The United States Supreme Court handed down a decision on Monday morning in the Kennedy v. Bremerton School District, finding that a football coach for a public high school in Washington state had his First Amendment rights taken from him after being put on a administrative leave by the school district and prohibited from participating in the sport because he prayed on the field after the games in view of the pupils.
“The Supreme Court took the side of a high school football coach in a First Amendment case about praying at the 50-yard line,” the SCOTUS Blog tweeted this morning. “The court ruled that a public school district had infringed on the coach’s free speech and religious freedom rights by preventing him from praying on the field after the ball games, according to a 6-3 decision.” The case was decided along political lines.
Justice Neil Gorsuch was the author of the majority opinion.
“Here is a government agency who wanted to punish a person for engaging in a short, quiet, personal religious practice that is protected in the First Amendment by both the Free Exercise and the Free Speech Clauses,” Gorsuch wrote. “And the only substantial justification the government had to give for its retaliation was a mistaken belief that it had an obligation to discover and suppress undesirable speech. Religious practices, while also permitting comparable secular expression. The Constitution neither requires nor endorses such treatment.”
In 2008, after a Marine veteran, John Kennedy started a practice of kneeling and praying following games as an assistant coach for the Bremerton High School football varsity team, it became a tradition. Some pupils volunteered to join him. After hearing about it from an opposing squad in 2015, a school official spoke with the coach about the situation. Kennedy was later put on an administrative leave and prohibited from “directly or indirectly participating in any manner in the BHS football program” after an investigation.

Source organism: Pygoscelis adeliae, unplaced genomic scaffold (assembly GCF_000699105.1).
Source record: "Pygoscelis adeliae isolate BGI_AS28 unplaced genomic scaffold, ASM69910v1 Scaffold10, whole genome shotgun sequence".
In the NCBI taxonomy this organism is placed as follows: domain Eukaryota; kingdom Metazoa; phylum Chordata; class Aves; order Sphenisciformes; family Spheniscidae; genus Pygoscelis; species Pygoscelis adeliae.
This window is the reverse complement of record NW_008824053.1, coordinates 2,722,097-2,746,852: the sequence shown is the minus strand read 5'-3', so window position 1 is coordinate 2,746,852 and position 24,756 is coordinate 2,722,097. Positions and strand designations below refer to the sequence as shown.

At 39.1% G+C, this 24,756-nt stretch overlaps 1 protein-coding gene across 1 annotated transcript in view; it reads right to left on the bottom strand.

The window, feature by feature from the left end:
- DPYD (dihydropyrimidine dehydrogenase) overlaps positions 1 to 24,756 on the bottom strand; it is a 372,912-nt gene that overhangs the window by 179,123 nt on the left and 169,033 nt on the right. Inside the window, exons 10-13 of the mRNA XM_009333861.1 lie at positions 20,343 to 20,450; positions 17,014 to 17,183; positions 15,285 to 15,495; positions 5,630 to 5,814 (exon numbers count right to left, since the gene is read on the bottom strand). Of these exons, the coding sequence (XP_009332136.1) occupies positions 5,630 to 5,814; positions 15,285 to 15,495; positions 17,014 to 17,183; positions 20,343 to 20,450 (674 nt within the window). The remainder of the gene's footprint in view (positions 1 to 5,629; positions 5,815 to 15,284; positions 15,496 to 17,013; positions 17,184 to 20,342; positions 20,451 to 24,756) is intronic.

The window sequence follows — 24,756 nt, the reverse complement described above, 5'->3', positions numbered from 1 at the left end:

“Kennedy’s private religious activity did not even come close to breaching any barrier one might imagine between permissible personal expression and unlawful government coercion,” Gorsuch added Monday.
“Learning to tolerate speech and prayer of all kinds is part of acquiring the ability to live in a multicultural society, an important attribute of citizenship,” according to the court.
In 2016, the non-profit conservative legal group First Liberty Institute took over Kennedy’s cause, and it lost in both district court and the 9th U.S. Circuit Court of Appeals. The request was denied by the United States Supreme Court in 2019, but four justices – Alito, Gorsuch, Thomas, and Kavanaugh – released a statement that expressed serious concerns about how the lower courts and school district had interpreted teachers’ First Amendment rights.